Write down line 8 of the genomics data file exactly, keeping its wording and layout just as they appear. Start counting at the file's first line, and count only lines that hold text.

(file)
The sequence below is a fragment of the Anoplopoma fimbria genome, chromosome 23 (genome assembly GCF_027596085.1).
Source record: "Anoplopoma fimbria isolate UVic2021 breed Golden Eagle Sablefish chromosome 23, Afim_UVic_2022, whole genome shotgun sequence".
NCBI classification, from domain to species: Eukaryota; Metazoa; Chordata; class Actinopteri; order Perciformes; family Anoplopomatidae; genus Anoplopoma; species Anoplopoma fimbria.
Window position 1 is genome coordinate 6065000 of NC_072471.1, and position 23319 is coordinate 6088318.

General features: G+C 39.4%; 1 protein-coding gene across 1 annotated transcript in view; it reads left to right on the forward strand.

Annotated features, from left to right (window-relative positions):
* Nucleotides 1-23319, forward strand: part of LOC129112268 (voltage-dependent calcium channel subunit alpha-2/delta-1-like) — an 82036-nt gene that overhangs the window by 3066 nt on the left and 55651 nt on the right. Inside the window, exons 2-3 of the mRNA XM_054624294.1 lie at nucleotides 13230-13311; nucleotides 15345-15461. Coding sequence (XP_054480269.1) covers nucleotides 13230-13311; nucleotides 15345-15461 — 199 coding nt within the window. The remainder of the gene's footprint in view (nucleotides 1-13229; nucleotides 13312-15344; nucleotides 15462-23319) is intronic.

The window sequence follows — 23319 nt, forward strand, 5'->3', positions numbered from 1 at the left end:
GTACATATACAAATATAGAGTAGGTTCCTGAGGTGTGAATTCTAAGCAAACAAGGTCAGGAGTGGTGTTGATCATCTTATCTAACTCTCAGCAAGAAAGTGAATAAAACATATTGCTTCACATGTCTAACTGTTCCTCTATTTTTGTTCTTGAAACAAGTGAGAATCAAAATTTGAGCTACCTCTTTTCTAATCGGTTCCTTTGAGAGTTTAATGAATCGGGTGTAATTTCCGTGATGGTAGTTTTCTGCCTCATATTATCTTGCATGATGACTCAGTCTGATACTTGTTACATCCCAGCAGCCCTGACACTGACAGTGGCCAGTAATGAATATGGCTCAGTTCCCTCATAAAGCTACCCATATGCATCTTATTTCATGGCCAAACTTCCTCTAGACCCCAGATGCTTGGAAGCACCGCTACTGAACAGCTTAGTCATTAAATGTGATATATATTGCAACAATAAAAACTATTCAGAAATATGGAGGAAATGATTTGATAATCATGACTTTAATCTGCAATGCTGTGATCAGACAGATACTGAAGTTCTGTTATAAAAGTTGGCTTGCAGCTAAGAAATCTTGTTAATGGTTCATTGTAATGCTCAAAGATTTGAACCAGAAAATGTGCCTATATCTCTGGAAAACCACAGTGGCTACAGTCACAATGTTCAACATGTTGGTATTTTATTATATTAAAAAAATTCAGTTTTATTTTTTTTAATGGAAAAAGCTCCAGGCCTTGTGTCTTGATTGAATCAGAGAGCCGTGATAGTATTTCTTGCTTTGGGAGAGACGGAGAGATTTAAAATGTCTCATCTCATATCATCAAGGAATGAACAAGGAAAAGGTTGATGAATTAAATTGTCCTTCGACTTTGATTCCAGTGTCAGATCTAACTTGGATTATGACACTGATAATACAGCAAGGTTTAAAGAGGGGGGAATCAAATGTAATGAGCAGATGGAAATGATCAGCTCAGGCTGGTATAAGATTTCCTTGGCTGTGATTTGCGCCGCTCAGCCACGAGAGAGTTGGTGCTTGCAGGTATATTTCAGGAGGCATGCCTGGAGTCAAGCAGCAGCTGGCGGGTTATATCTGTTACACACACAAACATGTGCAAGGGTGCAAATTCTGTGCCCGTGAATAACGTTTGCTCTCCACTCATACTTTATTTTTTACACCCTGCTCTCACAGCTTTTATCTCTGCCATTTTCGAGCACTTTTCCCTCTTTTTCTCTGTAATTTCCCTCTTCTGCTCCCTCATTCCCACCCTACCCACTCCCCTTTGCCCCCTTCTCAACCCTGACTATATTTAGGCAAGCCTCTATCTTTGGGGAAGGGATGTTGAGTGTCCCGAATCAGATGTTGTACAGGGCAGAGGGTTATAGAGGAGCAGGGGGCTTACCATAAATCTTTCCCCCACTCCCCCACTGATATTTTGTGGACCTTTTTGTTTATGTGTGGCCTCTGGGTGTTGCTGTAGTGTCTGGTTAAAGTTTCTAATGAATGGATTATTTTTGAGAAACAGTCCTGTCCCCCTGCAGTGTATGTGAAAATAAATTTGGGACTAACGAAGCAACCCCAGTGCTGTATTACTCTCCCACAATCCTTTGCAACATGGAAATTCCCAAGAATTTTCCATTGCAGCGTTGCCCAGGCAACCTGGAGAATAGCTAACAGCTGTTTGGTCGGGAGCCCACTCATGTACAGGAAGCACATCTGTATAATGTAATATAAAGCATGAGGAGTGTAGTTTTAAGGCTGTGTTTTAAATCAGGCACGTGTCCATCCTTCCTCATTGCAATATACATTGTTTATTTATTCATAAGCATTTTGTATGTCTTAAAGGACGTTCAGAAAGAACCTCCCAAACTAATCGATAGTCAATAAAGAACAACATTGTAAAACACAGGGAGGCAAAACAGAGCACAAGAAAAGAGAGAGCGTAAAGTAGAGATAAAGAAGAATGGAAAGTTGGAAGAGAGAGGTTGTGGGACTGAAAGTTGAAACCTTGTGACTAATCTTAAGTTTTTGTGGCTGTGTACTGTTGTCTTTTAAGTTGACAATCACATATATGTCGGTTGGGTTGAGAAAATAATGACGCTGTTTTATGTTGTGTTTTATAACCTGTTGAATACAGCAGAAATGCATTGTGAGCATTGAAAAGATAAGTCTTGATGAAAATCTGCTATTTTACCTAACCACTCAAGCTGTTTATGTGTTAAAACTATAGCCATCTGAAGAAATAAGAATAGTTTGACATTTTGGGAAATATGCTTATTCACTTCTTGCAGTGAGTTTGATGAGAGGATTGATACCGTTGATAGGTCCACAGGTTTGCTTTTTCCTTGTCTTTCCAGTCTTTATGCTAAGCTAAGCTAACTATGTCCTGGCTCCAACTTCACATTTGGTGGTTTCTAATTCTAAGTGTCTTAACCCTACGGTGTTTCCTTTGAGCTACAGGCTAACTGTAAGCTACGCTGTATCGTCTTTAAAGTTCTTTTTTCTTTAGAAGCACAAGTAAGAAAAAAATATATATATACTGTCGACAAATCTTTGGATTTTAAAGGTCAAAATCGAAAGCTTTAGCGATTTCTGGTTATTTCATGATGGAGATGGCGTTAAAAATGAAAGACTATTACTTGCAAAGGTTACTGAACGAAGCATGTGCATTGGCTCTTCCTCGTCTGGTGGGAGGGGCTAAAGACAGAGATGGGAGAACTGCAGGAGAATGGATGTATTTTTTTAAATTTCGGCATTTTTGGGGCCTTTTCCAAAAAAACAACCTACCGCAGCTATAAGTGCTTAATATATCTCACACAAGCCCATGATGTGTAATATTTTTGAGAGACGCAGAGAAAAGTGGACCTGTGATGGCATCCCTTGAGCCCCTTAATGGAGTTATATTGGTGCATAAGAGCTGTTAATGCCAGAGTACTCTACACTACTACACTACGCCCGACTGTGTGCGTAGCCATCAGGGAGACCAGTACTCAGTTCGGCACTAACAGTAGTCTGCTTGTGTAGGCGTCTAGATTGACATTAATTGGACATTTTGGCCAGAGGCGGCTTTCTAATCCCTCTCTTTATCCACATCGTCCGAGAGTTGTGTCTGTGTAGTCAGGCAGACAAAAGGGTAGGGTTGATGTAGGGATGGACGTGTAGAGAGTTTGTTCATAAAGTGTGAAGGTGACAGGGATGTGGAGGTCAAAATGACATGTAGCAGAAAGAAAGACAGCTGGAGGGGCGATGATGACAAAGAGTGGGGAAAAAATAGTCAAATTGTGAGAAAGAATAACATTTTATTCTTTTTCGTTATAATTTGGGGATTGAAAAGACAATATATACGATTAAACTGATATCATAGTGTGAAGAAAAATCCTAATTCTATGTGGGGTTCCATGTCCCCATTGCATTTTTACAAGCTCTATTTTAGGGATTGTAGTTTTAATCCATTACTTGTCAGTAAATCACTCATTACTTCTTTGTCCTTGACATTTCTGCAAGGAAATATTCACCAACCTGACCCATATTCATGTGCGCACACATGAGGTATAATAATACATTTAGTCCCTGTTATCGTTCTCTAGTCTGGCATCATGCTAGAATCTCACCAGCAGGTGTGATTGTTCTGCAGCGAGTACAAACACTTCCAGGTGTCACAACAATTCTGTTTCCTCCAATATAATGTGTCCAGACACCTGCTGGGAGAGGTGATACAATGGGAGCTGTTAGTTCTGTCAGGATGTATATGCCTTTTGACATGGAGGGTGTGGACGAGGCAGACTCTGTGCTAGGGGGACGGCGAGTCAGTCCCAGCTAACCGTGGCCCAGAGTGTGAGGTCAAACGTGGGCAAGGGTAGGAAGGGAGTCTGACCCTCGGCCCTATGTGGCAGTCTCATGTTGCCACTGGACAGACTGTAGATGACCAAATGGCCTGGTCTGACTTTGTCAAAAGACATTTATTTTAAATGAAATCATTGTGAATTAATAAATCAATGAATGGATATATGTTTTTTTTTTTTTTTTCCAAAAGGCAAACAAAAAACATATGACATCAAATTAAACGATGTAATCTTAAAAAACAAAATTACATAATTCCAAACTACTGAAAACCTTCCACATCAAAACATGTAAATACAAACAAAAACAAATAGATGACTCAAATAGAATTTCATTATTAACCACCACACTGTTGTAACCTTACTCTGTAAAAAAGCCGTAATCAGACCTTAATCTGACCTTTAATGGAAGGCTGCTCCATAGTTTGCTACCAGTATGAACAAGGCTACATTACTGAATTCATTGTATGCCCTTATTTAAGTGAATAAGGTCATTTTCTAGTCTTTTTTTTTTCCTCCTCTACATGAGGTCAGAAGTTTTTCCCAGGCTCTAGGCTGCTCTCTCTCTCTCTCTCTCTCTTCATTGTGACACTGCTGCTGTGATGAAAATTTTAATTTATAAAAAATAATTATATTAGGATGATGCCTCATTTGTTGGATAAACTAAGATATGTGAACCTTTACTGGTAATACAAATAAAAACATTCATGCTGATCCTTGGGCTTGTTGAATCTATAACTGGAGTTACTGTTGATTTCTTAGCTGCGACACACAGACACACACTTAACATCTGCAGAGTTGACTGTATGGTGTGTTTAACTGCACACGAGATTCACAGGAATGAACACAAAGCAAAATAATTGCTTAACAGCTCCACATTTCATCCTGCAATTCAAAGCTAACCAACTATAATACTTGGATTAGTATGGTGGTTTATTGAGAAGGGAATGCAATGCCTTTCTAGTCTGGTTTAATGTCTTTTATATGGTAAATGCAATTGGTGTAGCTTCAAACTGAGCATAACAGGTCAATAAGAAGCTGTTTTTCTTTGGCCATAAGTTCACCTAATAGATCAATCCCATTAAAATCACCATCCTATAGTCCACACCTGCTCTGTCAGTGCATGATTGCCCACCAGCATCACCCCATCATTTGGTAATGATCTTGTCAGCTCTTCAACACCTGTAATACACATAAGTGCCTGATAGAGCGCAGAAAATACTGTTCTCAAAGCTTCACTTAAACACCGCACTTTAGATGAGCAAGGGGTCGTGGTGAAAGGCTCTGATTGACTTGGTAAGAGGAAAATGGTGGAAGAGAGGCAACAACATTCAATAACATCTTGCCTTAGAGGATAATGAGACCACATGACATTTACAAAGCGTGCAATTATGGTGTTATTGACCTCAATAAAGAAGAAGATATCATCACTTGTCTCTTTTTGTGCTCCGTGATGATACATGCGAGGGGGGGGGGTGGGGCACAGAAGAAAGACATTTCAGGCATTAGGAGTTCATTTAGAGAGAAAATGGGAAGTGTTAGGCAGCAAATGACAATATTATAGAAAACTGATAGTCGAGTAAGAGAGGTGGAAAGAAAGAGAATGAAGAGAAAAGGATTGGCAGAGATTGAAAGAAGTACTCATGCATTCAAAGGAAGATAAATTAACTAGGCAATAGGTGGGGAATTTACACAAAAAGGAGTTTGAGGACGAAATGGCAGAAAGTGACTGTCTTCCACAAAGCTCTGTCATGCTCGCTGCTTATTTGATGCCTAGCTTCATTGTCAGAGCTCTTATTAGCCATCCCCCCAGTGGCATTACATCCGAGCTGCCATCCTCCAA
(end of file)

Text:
The window sequence follows — 23319 nt, forward strand, 5'->3', positions numbered from 1 at the left end: